LARRY YOUNG

Hard Bop / Post Bop / Funk Jazz / World Fusion / Soul Jazz / Fusion / Avant-Garde Jazz • United States
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Larry Young (October 7, 1940 in Newark, New Jersey—March 30, 1978 in New York City) was an American jazz organist and occasional pianist. Young pioneered a modal approach to the Hammond B-3 (in contrast to Jimmy Smith's soul jazz style). However, he did play soul jazz also, among other styles.

Young played with various R&B bands in the 1950s before gaining jazz experience with Jimmy Forrest, Lou Donaldson, Kenny Dorham, Hank Mobley and Tommy Turrentine. Recording as a leader for Prestige from 1960, Young made a number of soul jazz discs including Testifying, Young Blues and Groove Street. When Young went to Blue Note in 1964, his music began to show the marked influence of John Coltrane. In this period, he produced his most enduring work. He recorded many times as part of a trio with guitarist Grant Green and drummer Elvin Jones, occasionally augmented by additional players; most
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LARRY YOUNG Discography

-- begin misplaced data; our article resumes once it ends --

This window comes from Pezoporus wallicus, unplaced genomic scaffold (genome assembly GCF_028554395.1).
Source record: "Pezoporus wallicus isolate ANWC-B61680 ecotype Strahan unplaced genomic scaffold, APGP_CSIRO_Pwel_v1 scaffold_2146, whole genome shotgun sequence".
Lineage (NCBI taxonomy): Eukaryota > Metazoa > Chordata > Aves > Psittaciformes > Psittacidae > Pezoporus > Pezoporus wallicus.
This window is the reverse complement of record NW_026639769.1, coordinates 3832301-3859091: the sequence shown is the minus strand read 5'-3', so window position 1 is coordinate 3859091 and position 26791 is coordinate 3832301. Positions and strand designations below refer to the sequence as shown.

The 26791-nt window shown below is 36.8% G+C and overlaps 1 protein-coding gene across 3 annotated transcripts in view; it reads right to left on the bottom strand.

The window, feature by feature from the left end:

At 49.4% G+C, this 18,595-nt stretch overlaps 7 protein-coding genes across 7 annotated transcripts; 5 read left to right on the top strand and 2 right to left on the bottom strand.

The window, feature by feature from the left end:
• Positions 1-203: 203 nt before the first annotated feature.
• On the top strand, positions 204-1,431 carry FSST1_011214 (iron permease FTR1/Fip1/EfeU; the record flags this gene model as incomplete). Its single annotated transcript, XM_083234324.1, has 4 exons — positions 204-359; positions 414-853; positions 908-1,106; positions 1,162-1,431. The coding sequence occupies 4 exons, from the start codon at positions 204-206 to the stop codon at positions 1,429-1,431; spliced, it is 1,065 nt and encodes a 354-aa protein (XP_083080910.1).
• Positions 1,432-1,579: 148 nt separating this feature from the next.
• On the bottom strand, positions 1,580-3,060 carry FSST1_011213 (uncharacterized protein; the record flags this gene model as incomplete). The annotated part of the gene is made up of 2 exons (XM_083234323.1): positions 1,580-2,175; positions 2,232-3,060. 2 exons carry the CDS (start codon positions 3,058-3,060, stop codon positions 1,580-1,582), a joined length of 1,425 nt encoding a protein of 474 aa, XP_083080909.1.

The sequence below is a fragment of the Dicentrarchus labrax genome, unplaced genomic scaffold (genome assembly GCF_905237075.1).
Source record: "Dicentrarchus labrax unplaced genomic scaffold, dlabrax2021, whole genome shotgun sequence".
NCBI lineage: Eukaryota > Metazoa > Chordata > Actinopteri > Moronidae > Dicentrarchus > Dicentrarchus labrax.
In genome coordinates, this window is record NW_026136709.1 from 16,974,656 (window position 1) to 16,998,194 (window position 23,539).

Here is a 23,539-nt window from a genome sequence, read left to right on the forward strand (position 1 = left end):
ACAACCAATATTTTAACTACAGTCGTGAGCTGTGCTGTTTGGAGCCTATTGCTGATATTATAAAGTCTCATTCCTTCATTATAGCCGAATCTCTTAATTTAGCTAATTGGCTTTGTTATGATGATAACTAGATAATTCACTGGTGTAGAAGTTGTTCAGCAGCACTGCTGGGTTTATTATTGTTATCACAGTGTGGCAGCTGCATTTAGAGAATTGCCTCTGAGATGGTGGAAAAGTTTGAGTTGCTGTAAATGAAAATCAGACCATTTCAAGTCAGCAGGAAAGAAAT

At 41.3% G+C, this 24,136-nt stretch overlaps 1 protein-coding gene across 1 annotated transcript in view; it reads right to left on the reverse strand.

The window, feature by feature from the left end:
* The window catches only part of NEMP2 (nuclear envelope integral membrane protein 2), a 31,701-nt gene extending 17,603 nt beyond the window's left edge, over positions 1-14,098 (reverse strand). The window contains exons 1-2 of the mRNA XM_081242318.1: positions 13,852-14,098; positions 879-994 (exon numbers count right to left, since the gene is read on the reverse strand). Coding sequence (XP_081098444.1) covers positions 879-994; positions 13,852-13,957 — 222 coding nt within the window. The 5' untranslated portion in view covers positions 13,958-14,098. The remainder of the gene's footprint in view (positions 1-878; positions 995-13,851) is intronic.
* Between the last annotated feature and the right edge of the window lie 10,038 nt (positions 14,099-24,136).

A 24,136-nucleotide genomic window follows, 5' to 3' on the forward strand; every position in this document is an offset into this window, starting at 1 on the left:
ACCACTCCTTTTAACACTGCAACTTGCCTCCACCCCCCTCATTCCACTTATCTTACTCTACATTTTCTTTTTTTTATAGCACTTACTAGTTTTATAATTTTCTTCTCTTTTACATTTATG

LARRY YOUNG albums / top albums

LARRY YOUNG Testifying album cover 0.00 | 0 ratings
Testifying
Hard Bop 1960
LARRY YOUNG Young Blues album cover 0.00 | 0 ratings
Young Blues
Hard Bop 1961
LARRY YOUNG Groove Street album cover 3.00 | 3 ratings
Groove Street
Hard Bop 1962
LARRY YOUNG Into Somethin' album cover 3.77 | 8 ratings
Into Somethin'
Hard Bop 1964
LARRY YOUNG Unity album cover 4.06 | 11 ratings
Unity
Post Bop 1965
LARRY YOUNG Of Love and Peace album cover 4.07 | 4 ratings
Of Love and Peace
Avant-Garde Jazz 1966
LARRY YOUNG Contrasts album cover 4.04 | 4 ratings
Contrasts
Post Bop 1967
LARRY YOUNG Heaven on Earth album cover 2.44 | 6 ratings
Heaven on Earth
Soul Jazz 1968
LARRY YOUNG Lawrence of Newark album cover 3.83 | 8 ratings
Lawrence of Newark
World Fusion 1973
LARRY YOUNG Larry Young's Fuel album cover 3.51 | 6 ratings
Larry Young's Fuel
Funk Jazz 1975
LARRY YOUNG Spaceball album cover 4.07 | 4 ratings
Spaceball
Fusion 1976
LARRY YOUNG The Magician album cover 0.00 | 0 ratings
The Magician
Funk Jazz 1977
LARRY YOUNG Mothership album cover 4.04 | 7 ratings
Mothership
Post Bop 1980
LARRY YOUNG Selections from Larry Young In Paris - The ORTF Recordings album cover 0.00 | 0 ratings
Selections from Larry Young In Paris - The ORTF Recordings
Hard Bop 2015

LARRY YOUNG EPs & splits

LARRY YOUNG live albums

LARRY YOUNG demos, promos, fans club and other releases (no bootlegs)

LARRY YOUNG re-issues & compilations

LARRY YOUNG The Complete Blue Note Recordings of Larry Young album cover 4.05 | 3 ratings
The Complete Blue Note Recordings of Larry Young
Hard Bop 1991
LARRY YOUNG The Art Of Larry Young album cover 5.00 | 2 ratings
The Art Of Larry Young
Hard Bop 1992
LARRY YOUNG The Larry Young Trio album cover 0.00 | 0 ratings
The Larry Young Trio
Hard Bop 2015